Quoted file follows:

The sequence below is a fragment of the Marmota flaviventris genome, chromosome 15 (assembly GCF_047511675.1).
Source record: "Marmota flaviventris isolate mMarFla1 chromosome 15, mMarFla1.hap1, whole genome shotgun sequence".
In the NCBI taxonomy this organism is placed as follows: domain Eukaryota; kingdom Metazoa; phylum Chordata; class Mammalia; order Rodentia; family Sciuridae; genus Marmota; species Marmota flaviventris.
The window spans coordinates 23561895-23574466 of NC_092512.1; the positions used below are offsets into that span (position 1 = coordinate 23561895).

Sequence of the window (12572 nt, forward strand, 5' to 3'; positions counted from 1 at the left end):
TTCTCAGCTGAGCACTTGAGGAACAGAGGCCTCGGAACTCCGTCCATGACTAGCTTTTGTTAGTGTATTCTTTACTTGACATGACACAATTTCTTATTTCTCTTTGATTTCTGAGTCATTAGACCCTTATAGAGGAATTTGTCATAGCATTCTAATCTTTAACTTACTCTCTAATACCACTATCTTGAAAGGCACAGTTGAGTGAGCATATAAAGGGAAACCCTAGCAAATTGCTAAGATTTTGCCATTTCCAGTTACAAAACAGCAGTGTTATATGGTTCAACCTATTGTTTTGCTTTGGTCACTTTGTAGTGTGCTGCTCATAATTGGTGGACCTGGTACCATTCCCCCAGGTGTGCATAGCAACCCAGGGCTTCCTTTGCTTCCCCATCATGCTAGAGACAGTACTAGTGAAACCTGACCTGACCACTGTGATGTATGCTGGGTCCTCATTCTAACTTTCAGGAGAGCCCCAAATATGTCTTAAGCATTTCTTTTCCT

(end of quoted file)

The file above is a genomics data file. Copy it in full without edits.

The sequence below is a fragment of the Marmota flaviventris genome, chromosome 15 (assembly GCF_047511675.1).
Source record: "Marmota flaviventris isolate mMarFla1 chromosome 15, mMarFla1.hap1, whole genome shotgun sequence".
In the NCBI taxonomy this organism is placed as follows: domain Eukaryota; kingdom Metazoa; phylum Chordata; class Mammalia; order Rodentia; family Sciuridae; genus Marmota; species Marmota flaviventris.
The window spans coordinates 23561895-23574466 of NC_092512.1; the positions used below are offsets into that span (position 1 = coordinate 23561895).

Sequence of the window (12572 nt, forward strand, 5' to 3'; positions counted from 1 at the left end):
TTCTCAGCTGAGCACTTGAGGAACAGAGGCCTCGGAACTCCGTCCATGACTAGCTTTTGTTAGTGTATTCTTTACTTGACATGACACAATTTCTTATTTCTCTTTGATTTCTGAGTCATTAGACCCTTATAGAGGAATTTGTCATAGCATTCTAATCTTTAACTTACTCTCTAATACCACTATCTTGAAAGGCACAGTTGAGTGAGCATATAAAGGGAAACCCTAGCAAATTGCTAAGATTTTGCCATTTCCAGTTACAAAACAGCAGTGTTATATGGTTCAACCTATTGTTTTGCTTTGGTCACTTTGTAGTGTGCTGCTCATAATTGGTGGACCTGGTACCATTCCCCCAGGTGTGCATAGCAACCCAGGGCTTCCTTTGCTTCCCCATCATGCTAGAGACAGTACTAGTGAAACCTGACCTGACCACTGTGATGTATGCTGGGTCCTCATTCTAACTTTCAGGAGAGCCCCAAATATGTCTTAAGCATTTCTTTTCCT